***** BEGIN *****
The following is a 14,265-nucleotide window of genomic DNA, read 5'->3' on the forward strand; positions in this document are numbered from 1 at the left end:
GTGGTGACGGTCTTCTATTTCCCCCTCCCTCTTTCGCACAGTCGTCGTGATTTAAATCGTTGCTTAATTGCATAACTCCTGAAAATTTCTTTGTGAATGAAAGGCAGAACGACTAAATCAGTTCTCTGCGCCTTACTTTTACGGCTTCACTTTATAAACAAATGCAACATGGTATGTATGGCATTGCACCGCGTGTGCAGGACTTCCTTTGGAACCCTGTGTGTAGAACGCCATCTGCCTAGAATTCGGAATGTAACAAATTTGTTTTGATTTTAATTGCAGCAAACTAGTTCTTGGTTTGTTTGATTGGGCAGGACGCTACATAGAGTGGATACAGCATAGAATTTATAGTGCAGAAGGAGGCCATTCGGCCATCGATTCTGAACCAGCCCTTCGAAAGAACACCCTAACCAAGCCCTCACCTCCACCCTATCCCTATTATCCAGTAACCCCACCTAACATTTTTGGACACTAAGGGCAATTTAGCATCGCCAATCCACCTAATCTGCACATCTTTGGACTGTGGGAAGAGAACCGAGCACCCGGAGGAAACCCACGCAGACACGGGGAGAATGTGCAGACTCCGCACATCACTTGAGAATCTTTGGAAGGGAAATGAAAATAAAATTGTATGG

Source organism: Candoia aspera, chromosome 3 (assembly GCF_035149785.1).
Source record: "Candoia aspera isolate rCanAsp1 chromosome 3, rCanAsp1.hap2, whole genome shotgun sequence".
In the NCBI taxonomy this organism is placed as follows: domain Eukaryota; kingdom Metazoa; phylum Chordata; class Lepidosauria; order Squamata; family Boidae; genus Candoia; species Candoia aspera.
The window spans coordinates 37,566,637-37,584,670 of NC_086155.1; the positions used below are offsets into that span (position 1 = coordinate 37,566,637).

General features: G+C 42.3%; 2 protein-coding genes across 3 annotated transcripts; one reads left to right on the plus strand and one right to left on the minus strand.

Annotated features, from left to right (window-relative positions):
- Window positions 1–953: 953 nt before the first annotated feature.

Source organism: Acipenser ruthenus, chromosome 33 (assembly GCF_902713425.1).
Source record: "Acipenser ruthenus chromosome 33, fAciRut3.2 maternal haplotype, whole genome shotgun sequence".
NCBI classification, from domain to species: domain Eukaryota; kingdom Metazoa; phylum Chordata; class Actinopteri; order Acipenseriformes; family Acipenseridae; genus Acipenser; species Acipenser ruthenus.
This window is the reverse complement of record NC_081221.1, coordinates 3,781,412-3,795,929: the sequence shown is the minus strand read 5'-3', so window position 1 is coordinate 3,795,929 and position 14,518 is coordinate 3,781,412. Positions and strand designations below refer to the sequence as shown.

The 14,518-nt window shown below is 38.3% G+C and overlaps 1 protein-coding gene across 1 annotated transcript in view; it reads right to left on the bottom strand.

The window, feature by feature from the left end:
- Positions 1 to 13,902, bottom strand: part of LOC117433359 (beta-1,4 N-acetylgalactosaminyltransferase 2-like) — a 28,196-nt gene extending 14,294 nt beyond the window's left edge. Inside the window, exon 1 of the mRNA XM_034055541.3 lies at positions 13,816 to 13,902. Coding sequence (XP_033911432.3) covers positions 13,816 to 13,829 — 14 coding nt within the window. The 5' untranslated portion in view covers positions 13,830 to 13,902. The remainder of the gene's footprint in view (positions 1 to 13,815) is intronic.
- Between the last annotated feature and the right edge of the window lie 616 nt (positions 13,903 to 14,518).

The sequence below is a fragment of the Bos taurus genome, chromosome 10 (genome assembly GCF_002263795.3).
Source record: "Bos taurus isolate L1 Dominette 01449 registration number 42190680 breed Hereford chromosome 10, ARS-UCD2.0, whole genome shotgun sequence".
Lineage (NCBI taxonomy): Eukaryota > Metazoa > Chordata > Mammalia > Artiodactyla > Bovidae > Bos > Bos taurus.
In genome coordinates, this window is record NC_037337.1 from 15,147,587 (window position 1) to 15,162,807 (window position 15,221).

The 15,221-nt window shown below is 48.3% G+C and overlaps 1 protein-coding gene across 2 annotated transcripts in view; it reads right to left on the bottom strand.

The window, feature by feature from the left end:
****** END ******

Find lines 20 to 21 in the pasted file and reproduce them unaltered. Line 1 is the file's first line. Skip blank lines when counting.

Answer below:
Lineage (NCBI taxonomy): Eukaryota > Metazoa > Chordata > Mammalia > Artiodactyla > Bovidae > Bos > Bos taurus.
In genome coordinates, this window is record NC_037337.1 from 15,147,587 (window position 1) to 15,162,807 (window position 15,221).